If you wanted to do the Lotto and Euromillions regularly it now costs £416 a year. You have more chance of being struck twice by lightning than you have of winning the jackpot. Much of this money is used to fund services which ought to be funded through taxation.
We, the not so well off, have paid our taxes faithfully expecting to see a return for this investment. However, our government have no such plans for our tax £s. Instead, they create endless ways of syphoning off as much as they can, in the form of profits, to private companies.
Oh I know the theories, that you need a profit motive in order to create innovation and that making tax payments optional for the rich brings in more to the Exchequer’s purse.
I think you’d have to be a simpleton to believe either theory. I know the sort of ridiculous comments that my theory is likely to attract, but, they are more likely to prove than disprove my point.
Memories of Lennon’s death
T Maunder, Kirkstall
Having just read the light hearted letter I wrote about The Beatles (YEP December 8) I suddenly realised that the 35th anniversary of Lennon being shot was December 8.
I can’t believe it, where has the time gone?
I was living in Finsbury Park, London at the time, undertaking a sociology segree in the sociology department at what was at the time The City Of London Polytechnic, a department described by one of Thatcher’s cronies as a “hotbed of Marxist - Leninism” which needed closing.
Never had I seen the student union bar so quiet.
I first heard it on the 6.30am news on Radio 2 and the DJ was Ray Moore, normally very funny and ironic but not that moment.
As I recall he played “Imagine” straight after, predictable but appropriate.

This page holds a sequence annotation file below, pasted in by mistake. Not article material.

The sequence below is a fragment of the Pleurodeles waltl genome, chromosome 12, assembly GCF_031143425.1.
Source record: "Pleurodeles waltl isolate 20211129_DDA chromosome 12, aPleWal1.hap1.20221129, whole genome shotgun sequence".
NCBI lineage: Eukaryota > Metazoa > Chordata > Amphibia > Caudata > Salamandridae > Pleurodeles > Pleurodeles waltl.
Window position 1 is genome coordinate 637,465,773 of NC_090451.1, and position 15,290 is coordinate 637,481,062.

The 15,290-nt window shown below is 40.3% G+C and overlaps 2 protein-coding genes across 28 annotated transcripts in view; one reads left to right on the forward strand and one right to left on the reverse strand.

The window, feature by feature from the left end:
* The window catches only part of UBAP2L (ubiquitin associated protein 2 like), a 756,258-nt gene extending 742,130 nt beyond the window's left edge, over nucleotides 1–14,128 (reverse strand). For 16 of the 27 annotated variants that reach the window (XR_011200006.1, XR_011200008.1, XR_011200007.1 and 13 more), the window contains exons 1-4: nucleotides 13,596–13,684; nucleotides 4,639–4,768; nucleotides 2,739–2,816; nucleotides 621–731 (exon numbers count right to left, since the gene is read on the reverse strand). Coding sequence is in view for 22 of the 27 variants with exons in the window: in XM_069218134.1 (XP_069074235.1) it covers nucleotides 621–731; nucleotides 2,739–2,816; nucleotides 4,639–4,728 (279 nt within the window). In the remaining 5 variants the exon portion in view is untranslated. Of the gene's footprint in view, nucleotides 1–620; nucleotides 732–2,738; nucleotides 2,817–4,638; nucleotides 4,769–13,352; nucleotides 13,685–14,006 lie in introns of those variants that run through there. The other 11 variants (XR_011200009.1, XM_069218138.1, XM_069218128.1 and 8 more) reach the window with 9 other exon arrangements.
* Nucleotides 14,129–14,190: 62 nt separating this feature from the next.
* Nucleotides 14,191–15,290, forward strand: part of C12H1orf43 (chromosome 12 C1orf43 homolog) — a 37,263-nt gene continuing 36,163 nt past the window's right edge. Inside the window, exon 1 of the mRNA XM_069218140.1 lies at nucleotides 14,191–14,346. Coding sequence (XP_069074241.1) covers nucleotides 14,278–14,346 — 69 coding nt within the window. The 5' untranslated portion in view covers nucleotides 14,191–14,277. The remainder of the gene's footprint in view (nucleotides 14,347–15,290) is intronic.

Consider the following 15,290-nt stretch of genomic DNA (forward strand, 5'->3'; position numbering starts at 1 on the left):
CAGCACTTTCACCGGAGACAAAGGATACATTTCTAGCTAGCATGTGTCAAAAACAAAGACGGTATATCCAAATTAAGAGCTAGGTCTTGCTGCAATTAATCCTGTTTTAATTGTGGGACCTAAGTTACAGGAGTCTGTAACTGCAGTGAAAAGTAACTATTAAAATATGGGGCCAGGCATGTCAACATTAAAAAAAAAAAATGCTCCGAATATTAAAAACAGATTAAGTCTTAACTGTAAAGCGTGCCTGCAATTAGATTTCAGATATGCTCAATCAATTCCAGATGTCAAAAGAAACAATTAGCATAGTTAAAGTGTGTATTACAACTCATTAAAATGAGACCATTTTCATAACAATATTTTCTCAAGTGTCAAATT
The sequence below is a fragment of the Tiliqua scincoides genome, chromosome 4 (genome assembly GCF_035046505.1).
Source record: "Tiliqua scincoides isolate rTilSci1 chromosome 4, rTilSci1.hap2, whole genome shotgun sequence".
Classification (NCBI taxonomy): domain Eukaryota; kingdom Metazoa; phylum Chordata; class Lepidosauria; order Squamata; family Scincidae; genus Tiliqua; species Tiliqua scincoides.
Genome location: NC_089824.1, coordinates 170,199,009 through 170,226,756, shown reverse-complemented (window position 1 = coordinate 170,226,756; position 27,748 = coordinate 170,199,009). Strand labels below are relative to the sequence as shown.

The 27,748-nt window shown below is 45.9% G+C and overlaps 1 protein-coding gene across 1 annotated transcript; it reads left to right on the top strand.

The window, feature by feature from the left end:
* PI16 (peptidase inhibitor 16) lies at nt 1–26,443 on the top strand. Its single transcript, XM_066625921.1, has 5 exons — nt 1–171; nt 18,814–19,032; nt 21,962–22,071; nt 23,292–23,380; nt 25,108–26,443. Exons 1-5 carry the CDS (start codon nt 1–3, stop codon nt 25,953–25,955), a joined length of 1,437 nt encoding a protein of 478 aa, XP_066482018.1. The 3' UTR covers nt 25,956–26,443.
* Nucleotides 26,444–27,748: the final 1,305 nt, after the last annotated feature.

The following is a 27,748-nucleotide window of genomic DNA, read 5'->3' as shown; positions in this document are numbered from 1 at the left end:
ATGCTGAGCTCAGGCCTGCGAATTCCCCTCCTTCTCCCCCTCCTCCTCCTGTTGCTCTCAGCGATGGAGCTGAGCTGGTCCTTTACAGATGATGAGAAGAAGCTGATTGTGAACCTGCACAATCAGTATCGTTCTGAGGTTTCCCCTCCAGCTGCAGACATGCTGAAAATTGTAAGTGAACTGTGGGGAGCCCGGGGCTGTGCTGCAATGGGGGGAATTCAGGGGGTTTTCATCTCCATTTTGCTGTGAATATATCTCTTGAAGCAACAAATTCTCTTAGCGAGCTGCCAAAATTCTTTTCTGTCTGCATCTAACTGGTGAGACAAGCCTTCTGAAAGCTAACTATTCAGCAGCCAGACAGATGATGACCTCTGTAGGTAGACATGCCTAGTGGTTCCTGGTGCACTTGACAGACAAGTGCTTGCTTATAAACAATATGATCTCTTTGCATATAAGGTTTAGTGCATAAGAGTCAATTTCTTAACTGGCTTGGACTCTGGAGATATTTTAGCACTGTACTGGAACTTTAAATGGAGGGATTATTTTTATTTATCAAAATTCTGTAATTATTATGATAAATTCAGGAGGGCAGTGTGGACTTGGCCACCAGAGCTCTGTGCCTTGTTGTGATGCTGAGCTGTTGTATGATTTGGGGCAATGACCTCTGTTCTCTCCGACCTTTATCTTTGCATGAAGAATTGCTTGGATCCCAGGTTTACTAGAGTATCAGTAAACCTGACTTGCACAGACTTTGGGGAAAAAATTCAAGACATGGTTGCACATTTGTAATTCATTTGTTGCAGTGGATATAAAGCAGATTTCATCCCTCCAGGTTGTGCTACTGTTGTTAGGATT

Compare today’s so-called musical “giants” and “celebrities” to Lennon and you see just how much standards in much modern/pop/rock music have declined. Leaving aside the “Sometime In New York City” album, of course.
Thankfully I don’t have an elephant’s memory for exactly how bad that one was.
Support kids with cancer
Lindsay Kay, Fundraising manager for Yorkshire & Humber
In the run up to Christmas this year, 200 children across the UK will hear the devastating news they have cancer. CLIC Sargent is appealing for you to help us be ready to support those families who will need us.
Through our specialist social workers, nurses and free accommodation near hospitals, CLIC Sargent provides vital emotional, practical, financial support for children and young people coping with cancer, and their families. Our staff, who are based at hospitals or within the community, provide the help families need when their lives are turned upside down by cancer. Last year in the Yorkshire area your help meant CLIC Sargent was able to support 535 children and young people.
You can help support children and young people with cancer by making a donation at www.clicsargent.org.uk/donate or text GIVE to 70030 to donate £5 To find out more about how you can get involved in fundraising for CLIC Sargent in the Yorkshire area, please get in touch with me at email@example.com or on 07771 968129.